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The most stunning development in one of the best NBA seasons in recent memory has been the trade that jettisoned former Celtics center Kendrick Perkins, along with guard Nate Robinson, to Oklahoma City right before the trade deadline for Nenad Krstic and Jeff Green. This move left many people scratching their heads because a year ago the Celtics were one quarter away from winning their second championship in three seasons. Quite telling that in that game Boston blew a 13 point lead to the Lakers while Perkins watched helplessly from the bench after suffering a season ending knee injury in game 6.

Fact is the Celtics have not lost a playoff series in which Perkins and the Big 4 of Kevin Garnett, Ray Allen, Paul Pierce and Rajon Rondo have started every game (they won the NBA title in 2008, lost to Orlando in 2009 when Garnett was out with an injury, and the aforementioned loss in Game 7 of the 2010 NBA Finals sans Perkins). When the future of coach Doc Rivers and Ray Allen was uncertain this past off-season, they both returned to the fold with the intent of giving it one more shot at the NBA title as constructed at the time. With Perkins playing for the Thunder, that will certainly not happen.

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Why did this happen? At the beginning of the 2010-11 season Perkins reportedly turned down a contract extension offered by the Celtics general manager Danny Ainge. It is possible that Ainge believed he would not be able to re-sign Perkins and wanted to get value back for him, a calculated risk that has backfired thus far. The Celtics are 9-10 in the last 19 games and have been beaten handily by the Chicago Bulls and the Miami Heat in the last few days, two teams they owned earlier in the season.

Chicago Bulls star Derrick Rose stated that the current version of the Boston Celtics is “different” from the team he has played against the last three years. Speaking on Perkins, Rose said “he was hard to get around.” Strong words from a guy who has gotten around everyone this season on his way to the basket. Perkins’ replacements have not come close to providing his toughness to this point. Nenad Krstic is a jump shooting, finesse-playing big man and Jeff Green, who was drafted by the Celtics and traded to Seattle (now Oklahoma City) on draft night, seems like his mind is still in OKC as he has been a non-factor. The veteran big men Boston brought in to give Perkins a breather have not been pulling their weight. Shaquille O’Neal cannot stay on the court at his advanced age sidelined with knee and calf issues and Jermaine O’Neal, who just recently returned to action after missing over 60 games with a knee problem, is a shell of himself.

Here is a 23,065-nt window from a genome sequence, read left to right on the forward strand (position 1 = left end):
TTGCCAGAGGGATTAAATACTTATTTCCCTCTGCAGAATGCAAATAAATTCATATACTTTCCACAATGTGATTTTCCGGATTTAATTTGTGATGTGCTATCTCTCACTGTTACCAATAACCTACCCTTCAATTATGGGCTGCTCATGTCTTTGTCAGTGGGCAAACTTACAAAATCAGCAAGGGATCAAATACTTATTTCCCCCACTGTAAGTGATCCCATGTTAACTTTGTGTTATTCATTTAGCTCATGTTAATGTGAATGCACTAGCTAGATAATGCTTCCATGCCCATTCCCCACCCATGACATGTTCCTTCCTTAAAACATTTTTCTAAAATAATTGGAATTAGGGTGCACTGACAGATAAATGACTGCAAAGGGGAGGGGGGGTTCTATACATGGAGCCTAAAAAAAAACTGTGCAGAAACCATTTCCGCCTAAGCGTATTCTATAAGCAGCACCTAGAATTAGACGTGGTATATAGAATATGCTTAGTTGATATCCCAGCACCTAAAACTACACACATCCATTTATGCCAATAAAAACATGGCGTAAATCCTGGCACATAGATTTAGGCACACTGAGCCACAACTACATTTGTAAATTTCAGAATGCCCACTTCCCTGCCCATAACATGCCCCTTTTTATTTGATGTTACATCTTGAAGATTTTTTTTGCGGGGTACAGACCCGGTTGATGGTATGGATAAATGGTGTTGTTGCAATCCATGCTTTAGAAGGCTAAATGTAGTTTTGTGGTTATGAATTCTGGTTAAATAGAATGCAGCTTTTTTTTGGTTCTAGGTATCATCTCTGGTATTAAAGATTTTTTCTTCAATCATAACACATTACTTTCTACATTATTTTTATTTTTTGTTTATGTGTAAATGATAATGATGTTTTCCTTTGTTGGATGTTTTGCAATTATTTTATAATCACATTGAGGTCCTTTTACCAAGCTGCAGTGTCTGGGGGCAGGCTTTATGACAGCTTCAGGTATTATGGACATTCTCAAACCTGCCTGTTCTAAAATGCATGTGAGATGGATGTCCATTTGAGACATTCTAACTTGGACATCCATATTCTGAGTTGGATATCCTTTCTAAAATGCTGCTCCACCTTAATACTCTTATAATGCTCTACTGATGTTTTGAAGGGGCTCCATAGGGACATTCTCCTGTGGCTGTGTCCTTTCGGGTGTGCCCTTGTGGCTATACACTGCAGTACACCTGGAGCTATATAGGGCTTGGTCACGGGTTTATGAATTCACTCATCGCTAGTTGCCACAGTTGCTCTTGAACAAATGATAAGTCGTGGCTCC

Besides Kevin Garnett the Celtics have no one in the paint that scares the opposition. Evidence of that came with the 100-77 beating they took at the hands of the Miami Heat on Sunday (Apr. 10th). Miami out-rebounded Boston 42-26 and scored 44 points in the paint. The big man triumvirate of Jermaine O’Neal, Troy Murphy and Krstic combined for a whopping 2 points in 29 combined minutes. Only 3 Celtics players scored in double figures. Lets not forget the mental edge the Heat possibly gained with this shellacking.

On the flip side the Thunder destroyed the Lakers on the same night 120-106 in a game where Perkins got physical with Kobe Bryant (left), something the Thunder failed to do last season. The Lakers beat the Thunder in the first round of the 2010 playoffs mainly because they did not have any real size in the middle to slow Lakers big men Andrew Bynum and Pau Gasol. Perkins fills that void and then some, plus his experience competing against L.A. will only help should the two teams meet for a rematch.

The playoffs are an entirely different season and no team knows this better than Boston, who limped to the finish line last year only to flip the switch in the postseason. Still Kendrick Perkins was a part of that team and I have to believe he would have eventually re-signed with Boston. He reportedly cried in the locker room when he got the news he was traded and Garnett, Pierce and Doc Rivers looked like someone died when they were interviewed after the deal was done. Perkins immediately signed a 4-year extension with Oklahoma City upon his arrival there, a possible flip of the bird (no pun intended) to Danny Ainge for shipping him out in the first place.

Three years removed from being named Executive of the Year after bringing the original Big 3 together, Ainge has been getting killed on sports websites with some people calling him “Dummy Ainge” for moving Perkins. With Perkins the Celtics were prohibitive favorites to win the Eastern Conference even with all the moves Miami made. This trade will never be on par with the “Curse of the Bambino,” the supposed hex put on the Boston Redsox after they sold Babe Ruth to the rival New York Yankees that led to over 80 years of World Series futility, but if the Celtics do not win the Eastern Conference everyone will point to the trade that shipped out the anchor of the vaunted Boston defense.

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